Time to Startup!

The BizFilings blog covering business tips and trends.

'Tis the Season for Home Office Deductions

Published on Nov 3, 2010

Summary

Tis the Season for Home Office Deductions! Learn more at 'Time to Start Up,' the small business blog by BizFilings.
taxesThe ghoulish costumes and Halloween decorations are by now most likely stashed into a box somewhere. Some of you may even be digging for your Thanksgiving treasures or other holiday trinkets at this very moment. But don't forget the most wonderful time of the year is really tax season. OK, I'm exaggerating just a wee bit, but it's not too early to start thinking about your home office deductions. If even a part of your home is designated for business - say for doing paperwork or even storing records - you may be eligible to claim a tax deduction for some of your expenses. If this is your inaugural year in business, you may have been exposed to several theories about the home office deduction. From one extreme, you may have heard it's the best thing since sliced bread. And on the other end of the spectrum, you may have heard that claiming home office deductions draws unwanted attention from the IRS - like a "pick me for an audit" sign has just been plopped in your front yard. The experts at Business Owner's Toolkit cite that, "as a general rule, you should never shy away from taking a deduction you are legally entitled to. The same holds true when it comes to the home office deduction. Nevertheless, we recommend that you keep meticulous records of all your expenses and be prepared to back them up." When deciding which deductions you are "entitled to," Business Owner's Toolkit does not recommend writing off your pool table or hot tub. The government frowns upon that. Here are some tips in helping you calculate your deduction amount:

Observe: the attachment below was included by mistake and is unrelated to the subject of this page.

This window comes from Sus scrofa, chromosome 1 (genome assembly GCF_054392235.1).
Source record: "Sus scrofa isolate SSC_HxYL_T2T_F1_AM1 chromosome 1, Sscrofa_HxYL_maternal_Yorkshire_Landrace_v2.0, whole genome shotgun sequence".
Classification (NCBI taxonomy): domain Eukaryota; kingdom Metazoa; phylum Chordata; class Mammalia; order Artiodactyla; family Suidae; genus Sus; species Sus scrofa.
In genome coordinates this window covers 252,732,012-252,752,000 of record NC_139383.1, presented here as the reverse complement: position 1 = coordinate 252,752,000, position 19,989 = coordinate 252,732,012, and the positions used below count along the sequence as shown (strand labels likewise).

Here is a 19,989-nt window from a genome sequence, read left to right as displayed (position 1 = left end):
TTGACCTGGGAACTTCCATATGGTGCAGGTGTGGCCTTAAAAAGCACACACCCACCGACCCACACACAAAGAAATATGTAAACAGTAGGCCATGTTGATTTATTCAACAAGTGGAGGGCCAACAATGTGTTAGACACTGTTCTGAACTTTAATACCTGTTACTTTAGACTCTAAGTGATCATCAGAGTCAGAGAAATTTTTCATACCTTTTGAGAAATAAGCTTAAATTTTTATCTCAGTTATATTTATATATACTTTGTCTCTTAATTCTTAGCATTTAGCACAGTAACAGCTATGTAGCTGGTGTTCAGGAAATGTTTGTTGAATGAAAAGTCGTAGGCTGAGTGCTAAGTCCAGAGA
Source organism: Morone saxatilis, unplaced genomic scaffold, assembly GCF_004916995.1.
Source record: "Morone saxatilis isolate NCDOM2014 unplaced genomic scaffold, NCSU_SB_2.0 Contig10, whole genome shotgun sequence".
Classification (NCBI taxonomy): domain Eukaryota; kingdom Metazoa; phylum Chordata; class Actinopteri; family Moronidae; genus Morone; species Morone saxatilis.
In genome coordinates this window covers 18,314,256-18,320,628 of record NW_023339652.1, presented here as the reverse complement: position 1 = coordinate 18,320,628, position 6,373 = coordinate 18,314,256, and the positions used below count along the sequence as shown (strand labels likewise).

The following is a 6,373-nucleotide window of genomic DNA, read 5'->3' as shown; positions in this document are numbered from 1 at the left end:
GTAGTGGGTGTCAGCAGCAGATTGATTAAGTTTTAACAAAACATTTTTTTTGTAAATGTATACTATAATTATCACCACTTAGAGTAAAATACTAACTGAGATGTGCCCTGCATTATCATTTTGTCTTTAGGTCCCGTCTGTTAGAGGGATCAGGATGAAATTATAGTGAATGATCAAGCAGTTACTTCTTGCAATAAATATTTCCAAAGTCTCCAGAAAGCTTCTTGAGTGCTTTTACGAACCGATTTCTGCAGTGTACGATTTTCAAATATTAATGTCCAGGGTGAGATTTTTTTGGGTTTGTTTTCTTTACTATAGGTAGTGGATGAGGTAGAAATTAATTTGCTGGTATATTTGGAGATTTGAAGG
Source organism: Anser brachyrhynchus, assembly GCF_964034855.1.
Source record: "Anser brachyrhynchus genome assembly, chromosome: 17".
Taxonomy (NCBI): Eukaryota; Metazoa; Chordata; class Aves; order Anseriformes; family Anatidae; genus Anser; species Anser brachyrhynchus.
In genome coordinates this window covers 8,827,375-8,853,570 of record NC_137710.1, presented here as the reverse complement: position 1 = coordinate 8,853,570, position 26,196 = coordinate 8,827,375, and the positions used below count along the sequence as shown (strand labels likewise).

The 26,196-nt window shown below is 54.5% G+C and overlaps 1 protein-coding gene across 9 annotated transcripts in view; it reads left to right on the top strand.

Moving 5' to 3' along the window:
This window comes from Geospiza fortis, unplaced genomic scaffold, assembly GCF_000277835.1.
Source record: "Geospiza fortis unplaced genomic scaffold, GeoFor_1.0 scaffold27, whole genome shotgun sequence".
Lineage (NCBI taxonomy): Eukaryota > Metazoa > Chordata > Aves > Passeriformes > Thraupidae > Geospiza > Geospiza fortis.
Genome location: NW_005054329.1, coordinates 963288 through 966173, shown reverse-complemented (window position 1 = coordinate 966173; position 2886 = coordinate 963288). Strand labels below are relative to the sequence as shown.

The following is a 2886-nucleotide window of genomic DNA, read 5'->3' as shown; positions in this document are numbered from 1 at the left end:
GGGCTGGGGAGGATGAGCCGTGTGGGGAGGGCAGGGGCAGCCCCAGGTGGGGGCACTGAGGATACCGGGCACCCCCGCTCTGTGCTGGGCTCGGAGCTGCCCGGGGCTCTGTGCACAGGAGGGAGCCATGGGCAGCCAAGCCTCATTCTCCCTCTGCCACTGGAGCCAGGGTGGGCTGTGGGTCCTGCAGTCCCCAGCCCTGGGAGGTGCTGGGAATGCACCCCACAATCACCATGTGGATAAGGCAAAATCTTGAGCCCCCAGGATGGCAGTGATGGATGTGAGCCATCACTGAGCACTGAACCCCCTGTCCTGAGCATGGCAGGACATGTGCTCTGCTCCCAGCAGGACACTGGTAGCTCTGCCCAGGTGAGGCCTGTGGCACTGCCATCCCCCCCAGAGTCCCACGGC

1. Find out if you qualify. The requirements of the home deduction are rigid. Your home must be used exclusively and regularly for business. Additionally, your home must also be used as your primary place of business OR be used to personally meet with customers or clients in the normal course of your business.
  2. Research. Determining the amount that you can deduct is dependent on many factors. Therefore, it's important to figure out things such as what you spent for each item of the home office deduction. These factors include rent or mortgage interest as well as the size of the designated area that was used for work.
  3. Calculate your home office deduction. Business Owner's Toolkit provides a nifty home office deduction calculator for your perusal.
  4. Go over examples. Review examples of what other small business owners claim as home office deductions.
As a bonus, a tax office deduction application tool has also been added recently to the Toolkit site to guide you virtually through the home office deduction process. Do you have other tips to share with small business owners and home-based business owners who are just starting a business?